Rivals to again review Google's promises in EU antitrust case
The European Union is to give Google's competitors a chance to review the company's latest proposals to avoid antitrust sanctions.
Google is accused of directing users to its own services in results rather than those of competitors. In its first proposals to the European Commission to settle the antitrust case, it suggested labelling its own services as such in search results, but competitors were extremely unhappy with this. Some said it would even make matters worse
The latest proposals from Google are significantly improved, according to the E.U.'s competition commissioner, Joaquin Almunia.
He still believes that a settlement is possible, and the best solution for consumers, he said at a special hearing in the European Parliament on Tuesday, adding that he hopes to resolve the case by "next Spring." However, he did not completely rule out the possibility of sanctions if Google's proposals prove unsatisfactory.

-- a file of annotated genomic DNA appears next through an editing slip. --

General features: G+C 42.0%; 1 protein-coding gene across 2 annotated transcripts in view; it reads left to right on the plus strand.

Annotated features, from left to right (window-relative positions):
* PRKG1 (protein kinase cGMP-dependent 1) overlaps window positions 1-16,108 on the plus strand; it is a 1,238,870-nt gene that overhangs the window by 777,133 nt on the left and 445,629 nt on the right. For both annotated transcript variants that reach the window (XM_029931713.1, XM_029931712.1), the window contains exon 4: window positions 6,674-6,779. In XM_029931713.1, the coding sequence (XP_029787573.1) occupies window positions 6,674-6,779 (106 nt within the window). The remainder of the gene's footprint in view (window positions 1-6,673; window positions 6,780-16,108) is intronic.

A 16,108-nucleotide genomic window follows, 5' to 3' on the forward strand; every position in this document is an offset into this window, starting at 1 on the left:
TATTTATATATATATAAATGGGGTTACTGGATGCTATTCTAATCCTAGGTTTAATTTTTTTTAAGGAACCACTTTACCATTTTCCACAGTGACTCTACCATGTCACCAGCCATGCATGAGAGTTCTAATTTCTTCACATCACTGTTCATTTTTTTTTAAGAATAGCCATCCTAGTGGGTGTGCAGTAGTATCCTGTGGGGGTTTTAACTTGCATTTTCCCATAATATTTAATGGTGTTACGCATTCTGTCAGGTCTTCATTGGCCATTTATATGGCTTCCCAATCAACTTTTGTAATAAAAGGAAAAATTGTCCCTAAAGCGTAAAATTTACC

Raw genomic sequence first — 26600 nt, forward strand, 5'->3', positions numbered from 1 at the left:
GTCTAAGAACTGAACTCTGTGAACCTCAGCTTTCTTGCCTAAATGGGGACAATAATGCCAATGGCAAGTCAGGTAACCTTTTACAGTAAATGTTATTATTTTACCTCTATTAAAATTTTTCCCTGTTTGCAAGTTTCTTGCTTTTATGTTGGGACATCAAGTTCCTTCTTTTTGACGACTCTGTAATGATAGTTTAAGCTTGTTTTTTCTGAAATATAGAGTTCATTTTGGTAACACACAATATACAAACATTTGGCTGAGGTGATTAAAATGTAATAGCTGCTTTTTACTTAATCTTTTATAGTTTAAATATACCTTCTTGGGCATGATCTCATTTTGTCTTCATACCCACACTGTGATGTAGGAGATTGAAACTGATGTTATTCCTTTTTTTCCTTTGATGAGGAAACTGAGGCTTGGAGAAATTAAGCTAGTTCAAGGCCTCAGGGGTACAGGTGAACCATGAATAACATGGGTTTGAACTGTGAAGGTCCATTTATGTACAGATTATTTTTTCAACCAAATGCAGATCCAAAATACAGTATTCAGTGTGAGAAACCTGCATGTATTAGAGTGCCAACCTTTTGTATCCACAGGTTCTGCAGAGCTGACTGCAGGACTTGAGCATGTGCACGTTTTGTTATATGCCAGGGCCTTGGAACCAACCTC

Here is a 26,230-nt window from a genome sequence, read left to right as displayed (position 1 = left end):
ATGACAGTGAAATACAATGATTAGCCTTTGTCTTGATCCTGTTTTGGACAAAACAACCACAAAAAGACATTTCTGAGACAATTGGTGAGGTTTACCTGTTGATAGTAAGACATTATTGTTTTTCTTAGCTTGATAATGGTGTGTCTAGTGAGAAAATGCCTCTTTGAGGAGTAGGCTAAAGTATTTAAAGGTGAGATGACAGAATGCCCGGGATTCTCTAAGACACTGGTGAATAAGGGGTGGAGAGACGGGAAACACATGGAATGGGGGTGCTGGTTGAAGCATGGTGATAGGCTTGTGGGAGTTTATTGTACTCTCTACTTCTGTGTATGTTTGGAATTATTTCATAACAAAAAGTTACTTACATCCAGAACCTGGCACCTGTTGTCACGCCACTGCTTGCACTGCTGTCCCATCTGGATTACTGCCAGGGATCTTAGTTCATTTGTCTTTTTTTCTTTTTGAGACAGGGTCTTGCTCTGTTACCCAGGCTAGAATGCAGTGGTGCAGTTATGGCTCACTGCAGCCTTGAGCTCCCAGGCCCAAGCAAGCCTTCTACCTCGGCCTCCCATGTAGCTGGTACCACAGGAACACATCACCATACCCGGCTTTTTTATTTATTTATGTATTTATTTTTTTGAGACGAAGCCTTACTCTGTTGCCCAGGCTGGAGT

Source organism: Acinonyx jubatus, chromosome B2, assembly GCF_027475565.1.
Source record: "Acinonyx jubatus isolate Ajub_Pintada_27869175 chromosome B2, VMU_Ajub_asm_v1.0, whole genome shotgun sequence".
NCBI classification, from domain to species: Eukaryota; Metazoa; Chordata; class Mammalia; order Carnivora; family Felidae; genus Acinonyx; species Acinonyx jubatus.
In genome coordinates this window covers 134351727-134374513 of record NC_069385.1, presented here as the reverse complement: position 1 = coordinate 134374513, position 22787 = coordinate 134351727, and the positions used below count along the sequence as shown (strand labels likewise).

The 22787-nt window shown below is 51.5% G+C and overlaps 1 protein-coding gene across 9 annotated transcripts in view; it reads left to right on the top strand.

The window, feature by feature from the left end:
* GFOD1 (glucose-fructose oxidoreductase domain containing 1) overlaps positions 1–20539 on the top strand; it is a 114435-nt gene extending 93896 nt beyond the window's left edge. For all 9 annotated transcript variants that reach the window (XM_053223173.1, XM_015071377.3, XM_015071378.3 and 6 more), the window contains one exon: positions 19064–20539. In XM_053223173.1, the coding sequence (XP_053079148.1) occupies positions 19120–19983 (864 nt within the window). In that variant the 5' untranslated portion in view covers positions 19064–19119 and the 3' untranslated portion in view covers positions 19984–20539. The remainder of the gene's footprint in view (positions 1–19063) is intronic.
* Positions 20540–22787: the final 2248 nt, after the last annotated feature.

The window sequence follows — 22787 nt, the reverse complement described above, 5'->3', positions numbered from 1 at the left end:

The first review process, or market test, led Almunia to doubt whether it would be possible to reach an agreement on the measures to which Google must commit.
"Many respondents during the market test said that in this Google proposal the links to rivals that would be displayed for certain categories of specialized search services were not visible enough. In my opinion, the new proposal makes these links significantly more visible."
Google is keen to bring the case to a close, according to the company's senior vice president and general counsel, Kent Walker.
"Given the feedback the European Commission received on our first proposal, they have insisted on further, significant changes to the way we display search results. While competition online is thriving, we've made the difficult decision to agree to their requirements in the interests of reaching a settlement," Walker said.
The case has been ongoing since November 2010, but Google is also facing other investigations in the European Union. It's Motorola Mobility unit was sent a formal complaint by the European Commission for abusing its dominant position by imposing injunctions against Apple for the use of standards-essential patents.
Another probe that is at a preliminary stage concerns allegations received about some aspects of the Android ecosystem. Almunia said on Tuesday that he had not reached a decision on whether to launch a formal investigation into Android.